While the tart bakes, I reduce the poaching liquid to a thick, ruby-red syrup that I then brush over the fruit once it’s done. The glaze keeps the fruit from drying out and intensifies the quince’s heady flavor. It’s not quite Madame Guillouet-Huard’s tarte in flavor, but it’s just like her tarte in spirit: Cook with the best fruit you can get, don’t mess with it too much, and you’ll be rewarded with a dessert too simple to be this damn good.
French-Style Quince Tart
(Tarte au Coing)
3 ½ hours. Serves 8 to 10.
The key to the success of this tart is its simplicity. There are essentially only two ingredients here — quince and pastry — so make them count. Buy the best puff pastry you can find. I like Dufour, a brand commonly available at Whole Foods, but any all-butter pastry works.
4 quince (about 2 pounds), washed and dried
3 cups water
1 cup Pinot Grigio, Sauvignon Blanc or rosé wine
1 cup granulated sugar
1 vanilla bean, halved (don’t scrape the seeds)
1 fresh bay leaf
1 thin slice fresh ginger
½ stick cinnamon
1 star anise pod
1 sheet (8 to 10 ounces) puff pastry, preferably Dufour
All-purpose flour, for rolling
Turbinado sugar, such as Sugar in the Raw, for sprinkling
1. At least 2 hours and up to 2 days before you plan to bake the tart, cook the quince: Peel each quince, cut into quarters then slice out and discard the cores. Cut each quarter into four smaller wedges, then transfer all the wedges to a medium saucepan. Pour in the wine, sugar, vanilla bean, bay leaf, ginger, cinnamon, star anise and 3 cups water and bring to a simmer over medium-high heat, stirring to dissolve the sugar.
2. Cut out a round of parchment paper the same diameter as the inside of the pan and place over the fruit. Once the mixture begins boiling, reduce the heat to medium-low to maintain a bare simmer and cook, stirring the quince occasionally, until soft and rosy pink, about an hour and a half.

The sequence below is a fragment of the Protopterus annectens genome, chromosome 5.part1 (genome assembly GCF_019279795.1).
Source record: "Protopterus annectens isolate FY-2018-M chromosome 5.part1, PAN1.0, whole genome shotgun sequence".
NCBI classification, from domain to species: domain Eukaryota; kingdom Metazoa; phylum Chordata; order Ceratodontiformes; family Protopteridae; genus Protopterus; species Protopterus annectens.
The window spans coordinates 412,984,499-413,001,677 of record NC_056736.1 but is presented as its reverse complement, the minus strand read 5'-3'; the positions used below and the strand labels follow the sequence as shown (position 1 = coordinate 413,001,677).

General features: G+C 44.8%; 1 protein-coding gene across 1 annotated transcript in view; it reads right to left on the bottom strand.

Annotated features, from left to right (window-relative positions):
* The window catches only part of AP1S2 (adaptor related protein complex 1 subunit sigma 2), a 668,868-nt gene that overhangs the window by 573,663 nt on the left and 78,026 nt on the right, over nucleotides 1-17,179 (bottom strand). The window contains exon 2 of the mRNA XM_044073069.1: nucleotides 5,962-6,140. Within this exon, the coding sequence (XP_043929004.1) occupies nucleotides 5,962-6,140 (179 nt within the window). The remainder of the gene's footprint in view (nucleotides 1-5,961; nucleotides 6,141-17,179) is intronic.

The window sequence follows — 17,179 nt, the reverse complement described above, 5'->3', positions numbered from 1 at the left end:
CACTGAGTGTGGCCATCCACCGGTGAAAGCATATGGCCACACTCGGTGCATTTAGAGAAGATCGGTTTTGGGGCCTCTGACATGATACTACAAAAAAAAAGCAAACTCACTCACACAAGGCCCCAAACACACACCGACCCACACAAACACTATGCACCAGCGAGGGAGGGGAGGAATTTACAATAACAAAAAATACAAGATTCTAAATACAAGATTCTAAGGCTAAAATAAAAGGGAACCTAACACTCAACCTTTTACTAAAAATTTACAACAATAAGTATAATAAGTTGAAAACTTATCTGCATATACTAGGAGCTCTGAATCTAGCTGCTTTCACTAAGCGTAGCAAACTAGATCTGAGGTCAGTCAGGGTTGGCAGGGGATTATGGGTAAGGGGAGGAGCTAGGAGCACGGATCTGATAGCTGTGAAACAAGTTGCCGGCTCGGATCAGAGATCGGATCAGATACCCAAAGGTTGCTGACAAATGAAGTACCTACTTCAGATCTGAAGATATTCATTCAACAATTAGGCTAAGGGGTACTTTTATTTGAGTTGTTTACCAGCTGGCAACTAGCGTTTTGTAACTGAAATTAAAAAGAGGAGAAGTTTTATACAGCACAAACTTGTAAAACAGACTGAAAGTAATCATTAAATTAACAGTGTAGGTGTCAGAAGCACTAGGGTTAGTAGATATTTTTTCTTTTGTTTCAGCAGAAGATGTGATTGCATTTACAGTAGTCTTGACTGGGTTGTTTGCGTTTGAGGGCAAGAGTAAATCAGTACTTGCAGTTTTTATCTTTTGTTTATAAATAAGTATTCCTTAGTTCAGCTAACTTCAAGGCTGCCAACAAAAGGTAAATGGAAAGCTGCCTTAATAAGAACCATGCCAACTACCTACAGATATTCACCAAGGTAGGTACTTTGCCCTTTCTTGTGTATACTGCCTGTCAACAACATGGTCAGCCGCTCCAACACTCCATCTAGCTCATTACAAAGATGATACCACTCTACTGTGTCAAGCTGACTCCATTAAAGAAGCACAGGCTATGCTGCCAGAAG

3. Discard the parchment paper, then gently lift the quince wedges out of the syrup with a slotted spoon or spider and transfer to a double-thick layer of paper towels to drain. Reserve the syrup in the pan.
4. Heat the oven to 375 degrees. Unfold the sheet of puff pastry and roll it with a rolling pin on a lightly-floured surface until 12 inches square and 3/16-inch thick. Cut a 12-inch-diameter circle from the pastry and transfer it to a parchment paper-lined baking sheet. Arrange the quince wedges evenly over the pastry, leaving a 1-inch border all around. Bake, rotating the pan front to back halfway through, until the pastry is golden brown on the bottom and crisp (it will look pale in and around the fruit wedges), about 1 hour. Remove the tart from the oven and let cool.
5. While the tart cools, bring the saucepan of reserved quince poaching liquid to a boil over medium-high heat. Cook until reduced to 1/2 cup. Remove the pan from the heat and, while the syrup is still hot, use a pastry brush to brush it evenly over just the fruit in the tart. Sprinkle the fruit lightly with turbinado sugar, if you like, and let cool to room temperature before serving.